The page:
He’s stealing from a corporation that’s trying to help infrastructure in the Third World. While making demands with the FBI, he tells them about random terrorist groups imprisoned around the world, including ones from Quebec, which got a rousing reaction from the Torontonian crowd. About an Asian group, Hans privately tells the right hand man that he’s heard of them on Time Magazine. When he faces John for the first time, he pretends to be an American.
Nonetheless John’s journey into this story’s more fascinating because well, it’s funnier. It’s hilarious to watch his face wince and repeat ‘Think,’ a sign of a man in panic. Besides, Bruce Willis probably knew how to say the lines better than the other actors whom the movie was offered to.
In the film’s first scenes, John tells the other characters how ‘he’s been a cop for eleven years’ or that he has a backlog of scumbags he has to put to jail. I suppose I’m being unfair, hinting that his bravado can’t possibly prepare him for what’s to come. However a) no one knows how to prepare for terrorism and b) even he knows that his victory against them would be miraculous, but that doesn’t stop him from trying. Another condition to his challenge is that he begins it by simply wearing a wife-beater and is barefoot. A constant variable in his process is various stages of undress, while a less constant variable are the weapons he gains and loses throughout his exciting mess. He’s practically a video game protagonist.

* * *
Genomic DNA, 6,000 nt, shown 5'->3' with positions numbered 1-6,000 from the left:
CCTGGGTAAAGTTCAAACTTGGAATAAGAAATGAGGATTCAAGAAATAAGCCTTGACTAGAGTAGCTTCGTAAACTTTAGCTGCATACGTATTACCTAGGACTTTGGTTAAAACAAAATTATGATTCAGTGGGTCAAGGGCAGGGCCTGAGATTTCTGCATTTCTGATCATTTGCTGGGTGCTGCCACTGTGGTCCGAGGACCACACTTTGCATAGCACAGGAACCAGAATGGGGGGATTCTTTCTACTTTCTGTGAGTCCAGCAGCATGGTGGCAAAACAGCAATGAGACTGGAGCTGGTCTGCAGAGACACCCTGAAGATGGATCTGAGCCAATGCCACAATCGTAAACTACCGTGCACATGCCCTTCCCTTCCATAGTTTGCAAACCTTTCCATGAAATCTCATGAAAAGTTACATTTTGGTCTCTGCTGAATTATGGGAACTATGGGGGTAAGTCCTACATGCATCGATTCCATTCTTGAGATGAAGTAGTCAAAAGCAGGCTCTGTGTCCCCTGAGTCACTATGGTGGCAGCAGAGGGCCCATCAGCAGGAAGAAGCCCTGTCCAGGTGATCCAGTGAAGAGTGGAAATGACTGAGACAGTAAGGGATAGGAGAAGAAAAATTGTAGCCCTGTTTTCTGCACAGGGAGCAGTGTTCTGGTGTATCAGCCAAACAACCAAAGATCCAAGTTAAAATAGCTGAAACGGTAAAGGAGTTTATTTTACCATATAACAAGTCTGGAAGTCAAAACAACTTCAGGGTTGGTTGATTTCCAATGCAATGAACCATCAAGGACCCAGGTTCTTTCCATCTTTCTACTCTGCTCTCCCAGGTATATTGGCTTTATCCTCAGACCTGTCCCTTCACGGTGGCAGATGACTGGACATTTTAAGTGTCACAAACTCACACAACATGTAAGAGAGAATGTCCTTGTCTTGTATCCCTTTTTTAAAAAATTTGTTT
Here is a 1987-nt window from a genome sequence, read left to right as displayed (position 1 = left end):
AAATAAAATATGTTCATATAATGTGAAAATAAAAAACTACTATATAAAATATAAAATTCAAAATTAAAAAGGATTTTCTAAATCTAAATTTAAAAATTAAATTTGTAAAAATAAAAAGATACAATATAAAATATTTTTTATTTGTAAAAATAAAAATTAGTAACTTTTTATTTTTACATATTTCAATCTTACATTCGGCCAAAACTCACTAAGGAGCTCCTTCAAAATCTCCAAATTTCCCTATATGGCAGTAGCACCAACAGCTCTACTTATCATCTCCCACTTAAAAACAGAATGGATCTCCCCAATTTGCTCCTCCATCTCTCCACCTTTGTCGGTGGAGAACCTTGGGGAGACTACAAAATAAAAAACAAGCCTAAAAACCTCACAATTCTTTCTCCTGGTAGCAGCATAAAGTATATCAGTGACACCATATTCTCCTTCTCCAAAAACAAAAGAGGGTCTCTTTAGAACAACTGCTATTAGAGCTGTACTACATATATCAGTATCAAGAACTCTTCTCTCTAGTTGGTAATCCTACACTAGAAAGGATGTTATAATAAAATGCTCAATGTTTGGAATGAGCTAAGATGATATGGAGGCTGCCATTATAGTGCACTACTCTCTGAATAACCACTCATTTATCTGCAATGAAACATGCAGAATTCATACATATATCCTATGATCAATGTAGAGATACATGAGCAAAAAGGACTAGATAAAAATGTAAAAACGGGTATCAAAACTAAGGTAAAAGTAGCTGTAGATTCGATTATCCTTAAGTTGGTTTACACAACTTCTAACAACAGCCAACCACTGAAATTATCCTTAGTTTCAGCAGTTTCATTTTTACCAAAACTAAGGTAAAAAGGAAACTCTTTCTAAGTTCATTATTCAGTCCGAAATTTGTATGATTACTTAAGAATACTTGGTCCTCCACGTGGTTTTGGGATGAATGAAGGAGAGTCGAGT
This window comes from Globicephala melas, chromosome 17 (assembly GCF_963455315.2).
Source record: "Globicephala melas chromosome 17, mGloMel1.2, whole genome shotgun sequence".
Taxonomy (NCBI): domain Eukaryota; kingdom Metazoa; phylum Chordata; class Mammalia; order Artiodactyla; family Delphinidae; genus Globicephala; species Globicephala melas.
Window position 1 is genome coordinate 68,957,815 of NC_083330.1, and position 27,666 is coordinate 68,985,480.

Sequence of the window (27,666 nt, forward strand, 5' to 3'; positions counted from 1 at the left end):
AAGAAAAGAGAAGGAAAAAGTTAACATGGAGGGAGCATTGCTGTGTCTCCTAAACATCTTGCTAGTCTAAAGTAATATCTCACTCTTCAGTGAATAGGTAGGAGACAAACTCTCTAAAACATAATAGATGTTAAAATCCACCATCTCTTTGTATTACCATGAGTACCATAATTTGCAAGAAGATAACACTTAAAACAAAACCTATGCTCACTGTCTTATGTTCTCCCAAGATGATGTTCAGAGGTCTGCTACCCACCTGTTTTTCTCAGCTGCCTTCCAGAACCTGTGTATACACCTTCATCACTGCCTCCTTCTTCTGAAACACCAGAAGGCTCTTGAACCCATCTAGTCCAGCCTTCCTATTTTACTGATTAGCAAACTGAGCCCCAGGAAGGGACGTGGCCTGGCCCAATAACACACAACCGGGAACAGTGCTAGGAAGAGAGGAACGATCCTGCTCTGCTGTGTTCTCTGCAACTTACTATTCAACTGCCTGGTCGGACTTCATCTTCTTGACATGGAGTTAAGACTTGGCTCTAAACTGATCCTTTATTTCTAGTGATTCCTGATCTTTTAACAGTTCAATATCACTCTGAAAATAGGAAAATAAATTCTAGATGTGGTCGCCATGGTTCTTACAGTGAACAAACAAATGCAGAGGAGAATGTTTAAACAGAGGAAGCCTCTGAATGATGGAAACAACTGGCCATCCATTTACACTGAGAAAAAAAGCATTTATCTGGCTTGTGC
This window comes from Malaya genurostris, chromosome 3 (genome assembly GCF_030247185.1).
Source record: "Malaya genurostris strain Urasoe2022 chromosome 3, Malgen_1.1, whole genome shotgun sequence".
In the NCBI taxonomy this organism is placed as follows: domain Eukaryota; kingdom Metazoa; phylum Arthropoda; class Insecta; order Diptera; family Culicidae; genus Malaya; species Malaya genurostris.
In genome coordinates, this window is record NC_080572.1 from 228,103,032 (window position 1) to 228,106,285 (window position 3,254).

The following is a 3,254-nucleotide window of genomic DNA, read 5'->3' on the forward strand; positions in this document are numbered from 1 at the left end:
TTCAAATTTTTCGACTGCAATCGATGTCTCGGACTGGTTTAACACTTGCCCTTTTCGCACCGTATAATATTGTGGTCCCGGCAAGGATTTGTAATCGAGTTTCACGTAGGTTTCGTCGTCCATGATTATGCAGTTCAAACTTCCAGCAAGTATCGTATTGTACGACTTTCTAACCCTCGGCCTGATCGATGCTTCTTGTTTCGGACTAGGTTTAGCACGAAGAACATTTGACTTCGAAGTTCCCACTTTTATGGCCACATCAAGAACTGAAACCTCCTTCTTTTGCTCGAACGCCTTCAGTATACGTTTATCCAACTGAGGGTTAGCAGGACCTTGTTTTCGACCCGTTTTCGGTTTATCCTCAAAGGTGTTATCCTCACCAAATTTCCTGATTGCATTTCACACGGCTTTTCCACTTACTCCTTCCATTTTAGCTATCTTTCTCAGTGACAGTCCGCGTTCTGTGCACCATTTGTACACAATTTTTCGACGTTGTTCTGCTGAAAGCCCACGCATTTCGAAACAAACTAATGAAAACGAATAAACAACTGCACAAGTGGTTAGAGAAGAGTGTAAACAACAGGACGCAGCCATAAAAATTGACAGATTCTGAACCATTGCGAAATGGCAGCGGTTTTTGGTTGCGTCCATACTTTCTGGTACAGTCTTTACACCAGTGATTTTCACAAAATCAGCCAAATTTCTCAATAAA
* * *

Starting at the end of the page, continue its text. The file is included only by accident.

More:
He actually does something interesting in the beginning – he escapes, retreats and tries to spy on the terrorists. He bungles up a few things while he’s away from all the action, yet despite the accusations Hans throws at him, his invisibility is the opposite of performance. He makes sure he’s away until he has to inevitably meet the villains.
The film is also well thought out in a technical sense, as Mark Hasan writes here. There are also the showcasing of heights – ‘I swear I’ll never be in a tall building again.’ – the most real explosions in film I’ve seen in recent memory, non-CGI helicopters flying around a real city which will never happen in a movie again…
Of course, John flies all the way to Los Angeles is to meet his wife and hopeful resolve issues about their marriage and her career. She’s not the only woman there, but she’s second in command. I was ready to roll my eyes in what I thought the ending was gonna be. ‘You’re so hot and shirtless John McClane. I’m going to give up my career and cook bacon and eggs in a sexy French maid outfit for you. Take me!’ Which is exactly what I would do if Bruce Willis married me, mind you. Anyway, I thought I was going to be right because eventually John, in trying to rescue the hostages that include Holly, unintentionally contributes in the destruction of her workplace. Holly has two obvious choices now, move to New York with him and finding a job will be difficult because her references are dead. Or stay in Los Angeles and ride the publicity train. The two don’t talk about it, grateful just for being alive. If it’s any consolation, she’s very assertive in trying to protect her boss and coworkers. She gets to call Hans out as a thief, and Holly’s the character who makes the film’s last act of aggression.